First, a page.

The New and Improved SCOTUSblog

Over at SCOTUSblog, Tom Goldstein has a post introducing the new and improved SCOTUSblog site. The new site is sponsored by Bloomberg Law, and it will feature more commentary and a new approach to comments. From Tom’s post:

Substantively, we are continuing our transition to more expert coverage. Last Term, we published symposia with leading commentators, as well as coverage of individual cases from professors like Ronald Mann and Orin Kerr. This Term, we have commitments from many more prominent academics to take responsibility for merits cases in their fields of expertise. So we expect that the quality of our analysis will improve considerably.

Very soon, we are also going to be rolling a new “community” section in which we hope that our readers will actively participate. This is an evolution of “comments,” which we had eliminated several years ago.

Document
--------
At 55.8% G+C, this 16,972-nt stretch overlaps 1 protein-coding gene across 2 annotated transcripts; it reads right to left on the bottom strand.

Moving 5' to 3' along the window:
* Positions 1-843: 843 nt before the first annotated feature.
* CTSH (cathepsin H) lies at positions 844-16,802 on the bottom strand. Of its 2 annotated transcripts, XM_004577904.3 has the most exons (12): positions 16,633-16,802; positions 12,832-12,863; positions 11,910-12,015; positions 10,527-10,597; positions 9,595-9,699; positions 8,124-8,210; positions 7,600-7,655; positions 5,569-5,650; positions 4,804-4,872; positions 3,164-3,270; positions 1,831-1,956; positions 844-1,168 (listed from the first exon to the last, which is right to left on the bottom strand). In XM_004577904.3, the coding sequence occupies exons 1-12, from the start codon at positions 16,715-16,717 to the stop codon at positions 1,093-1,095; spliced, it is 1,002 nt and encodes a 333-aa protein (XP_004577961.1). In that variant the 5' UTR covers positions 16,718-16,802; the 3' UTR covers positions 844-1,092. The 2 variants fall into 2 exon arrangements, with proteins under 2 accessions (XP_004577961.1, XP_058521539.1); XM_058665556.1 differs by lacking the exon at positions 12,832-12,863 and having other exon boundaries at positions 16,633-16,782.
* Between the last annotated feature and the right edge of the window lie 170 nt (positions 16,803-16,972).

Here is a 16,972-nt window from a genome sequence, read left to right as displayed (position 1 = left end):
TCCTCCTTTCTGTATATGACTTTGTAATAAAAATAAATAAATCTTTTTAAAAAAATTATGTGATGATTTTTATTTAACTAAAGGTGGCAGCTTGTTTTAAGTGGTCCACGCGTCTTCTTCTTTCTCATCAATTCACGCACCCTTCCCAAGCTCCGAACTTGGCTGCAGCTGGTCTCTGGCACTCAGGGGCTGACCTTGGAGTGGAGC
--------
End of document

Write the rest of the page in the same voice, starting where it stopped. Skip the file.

Here is how the “community” will work. Rather than the traditional approach of opening up individual blog posts to comments, we will be presenting specific topics for discussion and debate. Every business day, we will introduce a new Supreme Court-related topic – such as a major decision by the Court – for discussion. Each topic will generally remain active for one week. We will be soliciting experts to participate in the community discussion with our readers. The best comments will be featured in a daily blog post.

To comment, you will need to log in. This involves a simple registration process, and all of the information provided during the registration process will remain confidential. Registration is not required just to read the blog or community posts by other readers.

Of note, we will heavily moderate the community for civility and substance (in the sense that the comment has to be substantive, not that we have to agree with it). We will delete comments and ban commenters when they fail to meet our standards. Our goal is not to limit or to manipulate the debate. But we will aggressively control its tenor and ensure that its quality is high. By “high” quality, we don’t mean that the comments have to be lawyerly or contain detailed legal analysis. Rather, they have to contribute to the discussion in some fashion, even if by asking further questions

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